Through these references, the experience of lost love no longer belongs to a specific Emperor and his exotic consort accused of causing untold death and destruction; they become every anguished, sincere, yearning lover of any time period. While Bai Juyi’s Daoist celestial maids are forgettable, his secular images of a rain swept blossom, un-swept autumn leaves, two birds sharing one wing, and a hairpin wrenched apart have become an integral part of Chinese culture. Chinese tourists now flock to the places such as Hua-qing pools outside present-day Xi’an and Mount Li because they are mentioned in this poem.

A judgment that the Daoist elements are superficial is reinforced by another Bai Juyi poem that Waley quotes: “Traveller, I have studied the Empty Gate [Buddhism];/I am no disciple of the [Daoist] Fairies. / The story you have just told / Is nothing but an idle tale. . . .When I leave the earth it will be to go / To the Heaven of Bliss Fulfilled. [The Buddhist Paradise of Maitreya].”12 It seems probable, therefore, that the Daoist references are not part of a belief system that attracted the poet, but of a calculated defense of Yang Guifei by Bai Juyi.

It is time to consider why, if Bai Juyi’s poem is only superficially Confucian or Daoist, he told the story and took care to put it in easily understandable language. Suzanne Cahill, a historian of medieval China, writes about the interrelationships between the Daoist and Buddhist systems when she discusses Bai Juyi,13 and suggests that images of paradise are coming from Buddhist and Hindu ideologies.14 To analyze the poem “Song of Lasting Pain” and its “construction” of Yang Guifei, we must turn to Tang Dynasty Buddhism.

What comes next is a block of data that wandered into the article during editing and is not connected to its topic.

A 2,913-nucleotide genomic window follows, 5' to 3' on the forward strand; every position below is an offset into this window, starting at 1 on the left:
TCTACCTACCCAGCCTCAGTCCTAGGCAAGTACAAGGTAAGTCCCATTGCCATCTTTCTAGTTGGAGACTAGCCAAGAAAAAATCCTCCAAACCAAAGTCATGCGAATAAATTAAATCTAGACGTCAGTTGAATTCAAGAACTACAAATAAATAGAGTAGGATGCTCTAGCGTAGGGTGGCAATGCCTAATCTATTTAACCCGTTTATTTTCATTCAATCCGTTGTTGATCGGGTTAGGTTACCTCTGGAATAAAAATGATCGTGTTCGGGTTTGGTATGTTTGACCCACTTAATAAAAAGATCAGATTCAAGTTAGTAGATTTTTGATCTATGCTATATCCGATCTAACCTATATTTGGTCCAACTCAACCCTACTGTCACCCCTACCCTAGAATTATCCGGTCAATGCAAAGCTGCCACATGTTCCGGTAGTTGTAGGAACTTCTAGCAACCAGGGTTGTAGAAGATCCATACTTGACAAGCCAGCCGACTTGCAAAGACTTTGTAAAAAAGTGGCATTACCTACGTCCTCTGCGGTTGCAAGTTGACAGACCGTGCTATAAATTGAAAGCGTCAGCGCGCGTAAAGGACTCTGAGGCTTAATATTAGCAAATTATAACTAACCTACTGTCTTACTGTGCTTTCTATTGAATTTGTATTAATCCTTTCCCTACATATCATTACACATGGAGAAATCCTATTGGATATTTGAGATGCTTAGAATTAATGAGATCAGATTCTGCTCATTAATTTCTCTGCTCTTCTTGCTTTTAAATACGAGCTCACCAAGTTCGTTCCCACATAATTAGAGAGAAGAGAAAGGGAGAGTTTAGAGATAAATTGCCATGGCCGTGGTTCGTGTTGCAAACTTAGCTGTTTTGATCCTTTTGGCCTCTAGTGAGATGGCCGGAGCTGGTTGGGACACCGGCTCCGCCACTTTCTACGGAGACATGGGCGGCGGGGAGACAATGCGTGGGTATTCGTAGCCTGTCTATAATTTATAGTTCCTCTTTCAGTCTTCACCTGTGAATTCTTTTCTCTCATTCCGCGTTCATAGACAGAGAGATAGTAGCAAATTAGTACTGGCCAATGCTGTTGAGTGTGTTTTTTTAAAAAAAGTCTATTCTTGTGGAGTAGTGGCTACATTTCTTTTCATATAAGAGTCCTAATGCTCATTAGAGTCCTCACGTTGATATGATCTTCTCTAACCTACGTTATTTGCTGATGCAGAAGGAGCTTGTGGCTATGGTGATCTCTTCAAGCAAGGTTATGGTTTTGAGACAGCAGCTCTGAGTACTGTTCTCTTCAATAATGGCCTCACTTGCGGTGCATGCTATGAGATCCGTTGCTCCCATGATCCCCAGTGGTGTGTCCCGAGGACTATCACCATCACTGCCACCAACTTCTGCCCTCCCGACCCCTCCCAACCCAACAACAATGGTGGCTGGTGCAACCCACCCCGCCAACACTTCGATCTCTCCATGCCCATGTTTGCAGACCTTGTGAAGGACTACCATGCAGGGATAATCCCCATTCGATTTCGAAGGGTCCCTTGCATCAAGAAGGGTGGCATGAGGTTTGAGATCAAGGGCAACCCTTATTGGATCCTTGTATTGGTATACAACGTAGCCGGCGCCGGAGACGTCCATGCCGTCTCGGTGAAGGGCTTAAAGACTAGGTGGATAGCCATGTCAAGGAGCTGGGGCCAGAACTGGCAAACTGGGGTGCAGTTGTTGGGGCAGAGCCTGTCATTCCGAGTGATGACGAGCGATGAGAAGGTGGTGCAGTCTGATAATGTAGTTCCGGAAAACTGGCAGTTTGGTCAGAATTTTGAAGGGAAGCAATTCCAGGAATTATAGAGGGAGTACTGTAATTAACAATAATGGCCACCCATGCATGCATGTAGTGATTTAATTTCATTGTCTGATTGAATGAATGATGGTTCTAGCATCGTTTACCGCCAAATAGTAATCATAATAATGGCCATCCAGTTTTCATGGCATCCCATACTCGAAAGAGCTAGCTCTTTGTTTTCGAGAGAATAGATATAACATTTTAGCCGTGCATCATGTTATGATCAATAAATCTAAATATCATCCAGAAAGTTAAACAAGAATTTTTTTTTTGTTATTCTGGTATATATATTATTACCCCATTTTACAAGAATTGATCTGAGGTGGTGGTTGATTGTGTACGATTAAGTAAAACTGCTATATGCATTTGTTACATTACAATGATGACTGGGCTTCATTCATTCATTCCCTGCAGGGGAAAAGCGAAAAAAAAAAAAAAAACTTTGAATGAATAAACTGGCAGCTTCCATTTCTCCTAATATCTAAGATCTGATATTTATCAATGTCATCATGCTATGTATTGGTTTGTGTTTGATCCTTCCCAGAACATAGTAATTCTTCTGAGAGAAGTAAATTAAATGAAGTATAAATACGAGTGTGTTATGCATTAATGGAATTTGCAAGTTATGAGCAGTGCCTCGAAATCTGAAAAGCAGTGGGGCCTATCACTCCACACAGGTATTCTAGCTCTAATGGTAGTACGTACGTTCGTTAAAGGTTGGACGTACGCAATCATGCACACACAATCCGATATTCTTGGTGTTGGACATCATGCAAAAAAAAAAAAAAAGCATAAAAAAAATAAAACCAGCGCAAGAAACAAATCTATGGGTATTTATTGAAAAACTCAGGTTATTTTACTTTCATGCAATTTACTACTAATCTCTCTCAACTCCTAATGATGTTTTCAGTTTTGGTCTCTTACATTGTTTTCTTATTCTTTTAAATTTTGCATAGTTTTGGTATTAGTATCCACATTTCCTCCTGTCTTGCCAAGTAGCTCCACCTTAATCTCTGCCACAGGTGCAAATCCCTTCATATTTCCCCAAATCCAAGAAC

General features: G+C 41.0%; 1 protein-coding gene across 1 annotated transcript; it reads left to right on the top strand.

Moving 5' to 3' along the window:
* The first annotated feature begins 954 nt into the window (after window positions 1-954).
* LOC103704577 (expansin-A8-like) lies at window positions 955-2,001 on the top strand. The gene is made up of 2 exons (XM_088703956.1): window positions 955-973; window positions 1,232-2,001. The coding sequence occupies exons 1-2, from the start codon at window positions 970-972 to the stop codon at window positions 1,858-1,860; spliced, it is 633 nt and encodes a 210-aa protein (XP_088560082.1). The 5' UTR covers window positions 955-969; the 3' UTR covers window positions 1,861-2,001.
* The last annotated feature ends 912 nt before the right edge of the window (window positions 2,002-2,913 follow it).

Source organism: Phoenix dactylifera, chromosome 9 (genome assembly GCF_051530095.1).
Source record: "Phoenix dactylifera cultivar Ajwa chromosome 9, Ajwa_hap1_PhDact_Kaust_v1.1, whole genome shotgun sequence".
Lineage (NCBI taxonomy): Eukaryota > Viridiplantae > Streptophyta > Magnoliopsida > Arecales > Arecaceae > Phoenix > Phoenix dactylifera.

Images left to right: six mem are playing music instruments, a man is dancing, five men playing music instruments
Figure 3: Frequently used to illustrate An Lushan (for instance in an exhibit at the Forbidden Palace in June 2007), the painting is copied from a tomb made in 745, ten years before the An Lushan Rebellion. The central figure is Central Asian.
Image source: Zhang Hongyiu, A Collection of China’s Tang Dynasty Frescoes 150–151, 1995.


A fascinating aspect of Bai Juyi’s biography concerns his intense study of Buddhism after 806. Buddhism is the grand story of the Tang Dynasty. The early Tang Emperor Taizong allowed the Buddhist Monk Xuanzang to go on his epic journey to India; Taizong greeted the monk on his return and supported his translation of Sanskrit sutras and narratives into Chinese. Empress Wu, Xuanxong’s grandmother, was a devout Buddhist. By the time of Emperor Xuanzong and Yang Guifei, many Buddhist Indian monks were visiting the Chinese capital; in 807–808, when Bai Juyi wrote “Song of Lasting Pain” Japanese Buddhist monks also came to Chang’an, including the famous Kukai, who brought back to Japan a syncretic form of Buddhism sympathetic to women.